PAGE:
Wednesday, September 4, 2013


Last week President Yoweri Museveni and his counterparts from Rwanda and Kenya commissioned the Mombasa port extension.

The extension will increase the port’s capacity by almost a third to just over a million containers a year and is expected to help in reducing delays at the port. As it is now it takes about 22 days for a container to get a container from Mombasa to Kampala and this is without factoring in the 10 to 14 days a ship will have to wait when it arrives in Mombasa before it can be berthed.

This has cost implications with shippers paying up to $12,000 (sh32.5m) a day in demurrage fees, which cost is invariably past on to the end consumer.

Clearly this investment was long overdue but is only the beginning of President Uhuru Kenyatta’s  drive to consolidate his country’s position as the region’s logistic hub.

Construction is already underway for the development of another port at Lamu and Tanzania is making appropriate sounds about beefing the capacity of their 500,000 container a year port at Dar es Salaam.

 There is no getting around it. If we are to fully exploit the region’s potential we have to bit the bullet and invest the billions of dollars required to bring our infrastructure to basic standards.

A key investment that needs to be working at optimal levels to derive maximum benefits from our investments on the coast is the Kenya-Uganda railway.

The teething problems for this line’s concession seem s to have been ironed out with entrance of Cairo based equity partner Citadel Capital in 2010.

Kenya and Uganda in 2006 privatized their parts of the railway to a consortium led by private operator Sheltham, which in turn gave way to Citadel in 2010 as the anchor investor in the RVR concession. Citadel’s partners are Kenyan investment form Transcentury and Uganda’s Bomi Holdings.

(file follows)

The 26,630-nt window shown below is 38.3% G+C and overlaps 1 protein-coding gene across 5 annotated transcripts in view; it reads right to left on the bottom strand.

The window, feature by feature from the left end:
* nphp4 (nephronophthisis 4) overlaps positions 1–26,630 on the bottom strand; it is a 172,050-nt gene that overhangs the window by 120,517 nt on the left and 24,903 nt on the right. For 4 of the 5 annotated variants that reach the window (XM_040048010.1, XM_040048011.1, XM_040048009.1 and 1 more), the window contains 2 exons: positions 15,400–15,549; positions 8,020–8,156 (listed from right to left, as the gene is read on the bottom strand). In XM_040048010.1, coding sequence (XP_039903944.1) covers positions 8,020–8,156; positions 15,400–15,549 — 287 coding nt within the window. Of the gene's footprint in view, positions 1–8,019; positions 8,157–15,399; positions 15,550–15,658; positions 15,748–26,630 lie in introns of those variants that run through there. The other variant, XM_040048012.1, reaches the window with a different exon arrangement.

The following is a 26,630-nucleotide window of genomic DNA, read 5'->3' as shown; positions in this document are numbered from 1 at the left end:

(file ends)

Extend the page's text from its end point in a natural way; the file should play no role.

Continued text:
Since January last year $156m has been invested, monies that went into rehabilitating sections of the line, refurbishing wagons and locomotives and incorporating a GPS train tracking and its accompanying systems.

Despite this massive investment – more money than has been invested on the line for nearly 20 years, volumes are nowhere near where they were in the 1970s, about four million tons per year.

The need for such massive investment cannot be overestimated. What seems to be the challenge in this part of the world is how to bring the required expertise and the necessary funding to deliver on such projects.

It was therefore useful that Citadel took an interest in this project when it did. The firm, which controls $9.5b in investments spread around 15 countries has the connections and access to finance needed.

Over five years $287m in investment will be required, this is inclusive of the $156m already deployed.

It helps too that Citadel is an African company whose appreciation of the risk and how to mitigate against it in a way that the money bags understand comes in handy.

Capital is a coward. Money from the financial capitals’ of the world will forgo higher returns on the continent because they don’t know how to appraise risk here.

Reminds me of the story of MTN”s entrance into Uganda. At the time going by the accessible studies by the donors, Uganda was not ready for mobile technology. Those studies showed there were challenges of inadequate demand, unclear licensing issues and unknown risks they could not even factor into their projections. It took local investor Charles Mbiire to commit his own funds as a local partner to make them take another look. The company used the Uganda experience as a spring board into the continent and the rest as they say is history.

Citadel does the same on a much larger scale, acting as the hand holder as foreign investment tries to secure a foothold on the continent, now touted as the final frontier for exponential growth.

What we need now is for our bureaucrats to understand this and reappraise their role in how they should facilitate these type of investors do what they have failed abysmally to organize since independence.

For example RVR has to pay a concession fees off their gross revenues. Whereas they have paid over $53m in the  last three years and this may look good with treasury, this could have been money better spent investing on the business with ripple effect of this investment much more beneficial to the population.

Maybe that is a bridge we have to cross further down the road.


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